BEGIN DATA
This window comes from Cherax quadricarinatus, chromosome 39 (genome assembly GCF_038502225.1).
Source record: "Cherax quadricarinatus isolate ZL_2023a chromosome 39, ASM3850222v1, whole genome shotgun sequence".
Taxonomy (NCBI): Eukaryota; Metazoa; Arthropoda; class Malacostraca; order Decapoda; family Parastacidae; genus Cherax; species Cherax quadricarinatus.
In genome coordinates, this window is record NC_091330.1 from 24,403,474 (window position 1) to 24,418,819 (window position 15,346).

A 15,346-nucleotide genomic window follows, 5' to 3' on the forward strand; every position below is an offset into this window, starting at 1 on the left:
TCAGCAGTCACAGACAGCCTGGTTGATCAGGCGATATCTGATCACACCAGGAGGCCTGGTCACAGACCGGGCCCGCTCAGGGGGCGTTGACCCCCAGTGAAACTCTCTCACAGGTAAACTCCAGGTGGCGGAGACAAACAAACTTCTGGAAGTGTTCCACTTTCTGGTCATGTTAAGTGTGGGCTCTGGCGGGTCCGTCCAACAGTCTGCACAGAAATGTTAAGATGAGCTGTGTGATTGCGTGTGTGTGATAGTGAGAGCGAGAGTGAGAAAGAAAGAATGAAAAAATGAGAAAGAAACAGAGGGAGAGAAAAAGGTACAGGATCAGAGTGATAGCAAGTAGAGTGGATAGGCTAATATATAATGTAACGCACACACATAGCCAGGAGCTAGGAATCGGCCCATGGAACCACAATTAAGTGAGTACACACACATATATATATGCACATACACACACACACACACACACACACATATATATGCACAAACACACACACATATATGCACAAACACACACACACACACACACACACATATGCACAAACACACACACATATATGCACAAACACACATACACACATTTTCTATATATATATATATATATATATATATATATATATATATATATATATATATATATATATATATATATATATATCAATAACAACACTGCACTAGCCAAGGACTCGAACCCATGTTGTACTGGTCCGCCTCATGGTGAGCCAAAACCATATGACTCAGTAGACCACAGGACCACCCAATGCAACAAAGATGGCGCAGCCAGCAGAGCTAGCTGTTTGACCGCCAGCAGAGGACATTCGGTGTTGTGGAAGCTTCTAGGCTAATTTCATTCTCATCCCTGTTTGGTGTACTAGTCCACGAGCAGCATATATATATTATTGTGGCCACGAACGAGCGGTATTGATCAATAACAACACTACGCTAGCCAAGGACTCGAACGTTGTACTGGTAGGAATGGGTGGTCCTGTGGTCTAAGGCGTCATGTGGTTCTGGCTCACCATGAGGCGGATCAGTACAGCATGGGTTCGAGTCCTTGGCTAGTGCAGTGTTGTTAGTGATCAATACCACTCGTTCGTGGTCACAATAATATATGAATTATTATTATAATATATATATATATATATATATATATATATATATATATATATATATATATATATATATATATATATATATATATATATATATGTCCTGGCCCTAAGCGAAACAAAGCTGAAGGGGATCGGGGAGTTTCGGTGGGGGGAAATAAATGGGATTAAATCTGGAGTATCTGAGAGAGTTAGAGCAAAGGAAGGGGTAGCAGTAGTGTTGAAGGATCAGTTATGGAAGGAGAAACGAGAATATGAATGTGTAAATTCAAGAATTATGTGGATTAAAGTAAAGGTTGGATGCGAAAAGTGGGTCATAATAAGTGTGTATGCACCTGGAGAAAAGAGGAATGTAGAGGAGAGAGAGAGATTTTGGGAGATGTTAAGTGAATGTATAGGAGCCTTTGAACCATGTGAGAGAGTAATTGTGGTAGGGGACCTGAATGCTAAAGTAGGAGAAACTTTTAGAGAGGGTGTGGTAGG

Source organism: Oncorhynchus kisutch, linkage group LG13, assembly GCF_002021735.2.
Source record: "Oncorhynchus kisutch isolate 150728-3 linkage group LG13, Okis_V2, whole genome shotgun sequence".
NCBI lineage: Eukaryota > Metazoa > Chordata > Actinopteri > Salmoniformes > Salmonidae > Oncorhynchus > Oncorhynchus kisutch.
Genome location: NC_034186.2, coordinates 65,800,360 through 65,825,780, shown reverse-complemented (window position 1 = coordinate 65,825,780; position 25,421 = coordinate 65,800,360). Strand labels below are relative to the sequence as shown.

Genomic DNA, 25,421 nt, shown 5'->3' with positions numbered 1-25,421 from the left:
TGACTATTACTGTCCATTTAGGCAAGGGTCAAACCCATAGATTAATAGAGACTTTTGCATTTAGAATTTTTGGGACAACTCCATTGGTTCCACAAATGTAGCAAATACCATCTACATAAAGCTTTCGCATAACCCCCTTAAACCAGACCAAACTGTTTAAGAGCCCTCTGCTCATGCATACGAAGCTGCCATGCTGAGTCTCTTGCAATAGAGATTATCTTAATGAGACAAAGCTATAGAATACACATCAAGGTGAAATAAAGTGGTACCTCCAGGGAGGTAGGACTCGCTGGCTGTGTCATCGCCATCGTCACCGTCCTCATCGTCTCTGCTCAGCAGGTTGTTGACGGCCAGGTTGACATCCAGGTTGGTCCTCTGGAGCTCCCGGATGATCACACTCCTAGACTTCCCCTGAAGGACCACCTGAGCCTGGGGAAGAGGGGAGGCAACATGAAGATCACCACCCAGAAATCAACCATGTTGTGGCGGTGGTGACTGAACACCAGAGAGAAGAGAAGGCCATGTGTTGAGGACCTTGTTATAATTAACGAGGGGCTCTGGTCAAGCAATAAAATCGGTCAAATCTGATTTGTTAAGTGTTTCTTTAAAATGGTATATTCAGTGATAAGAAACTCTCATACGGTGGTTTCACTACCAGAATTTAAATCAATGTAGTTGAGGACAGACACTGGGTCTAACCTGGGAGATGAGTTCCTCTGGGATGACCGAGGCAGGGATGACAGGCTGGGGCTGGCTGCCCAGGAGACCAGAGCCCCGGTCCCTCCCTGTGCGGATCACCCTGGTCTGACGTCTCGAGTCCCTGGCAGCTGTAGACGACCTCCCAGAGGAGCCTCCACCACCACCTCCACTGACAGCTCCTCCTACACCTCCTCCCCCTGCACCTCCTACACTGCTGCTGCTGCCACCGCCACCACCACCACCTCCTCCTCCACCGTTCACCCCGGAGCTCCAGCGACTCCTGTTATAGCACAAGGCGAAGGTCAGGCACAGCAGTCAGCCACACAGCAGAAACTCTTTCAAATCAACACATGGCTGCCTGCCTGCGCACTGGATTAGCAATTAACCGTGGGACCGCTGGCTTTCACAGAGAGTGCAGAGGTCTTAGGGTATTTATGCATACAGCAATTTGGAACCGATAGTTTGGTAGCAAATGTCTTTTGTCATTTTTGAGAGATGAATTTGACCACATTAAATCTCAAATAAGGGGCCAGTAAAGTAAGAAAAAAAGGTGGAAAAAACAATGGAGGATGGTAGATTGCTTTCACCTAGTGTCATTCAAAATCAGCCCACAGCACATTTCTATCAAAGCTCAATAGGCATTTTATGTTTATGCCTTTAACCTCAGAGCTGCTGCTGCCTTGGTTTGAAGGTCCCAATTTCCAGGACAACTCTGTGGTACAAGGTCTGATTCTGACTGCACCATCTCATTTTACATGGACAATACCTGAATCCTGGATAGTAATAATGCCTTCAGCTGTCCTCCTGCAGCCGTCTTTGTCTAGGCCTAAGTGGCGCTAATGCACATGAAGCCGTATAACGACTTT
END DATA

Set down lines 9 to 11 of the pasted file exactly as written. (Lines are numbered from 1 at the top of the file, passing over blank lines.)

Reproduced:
NCBI lineage: Eukaryota > Metazoa > Chordata > Actinopteri > Salmoniformes > Salmonidae > Oncorhynchus > Oncorhynchus kisutch.
Genome location: NC_034186.2, coordinates 65,800,360 through 65,825,780, shown reverse-complemented (window position 1 = coordinate 65,825,780; position 25,421 = coordinate 65,800,360). Strand labels below are relative to the sequence as shown.

Genomic DNA, 25,421 nt, shown 5'->3' with positions numbered 1-25,421 from the left: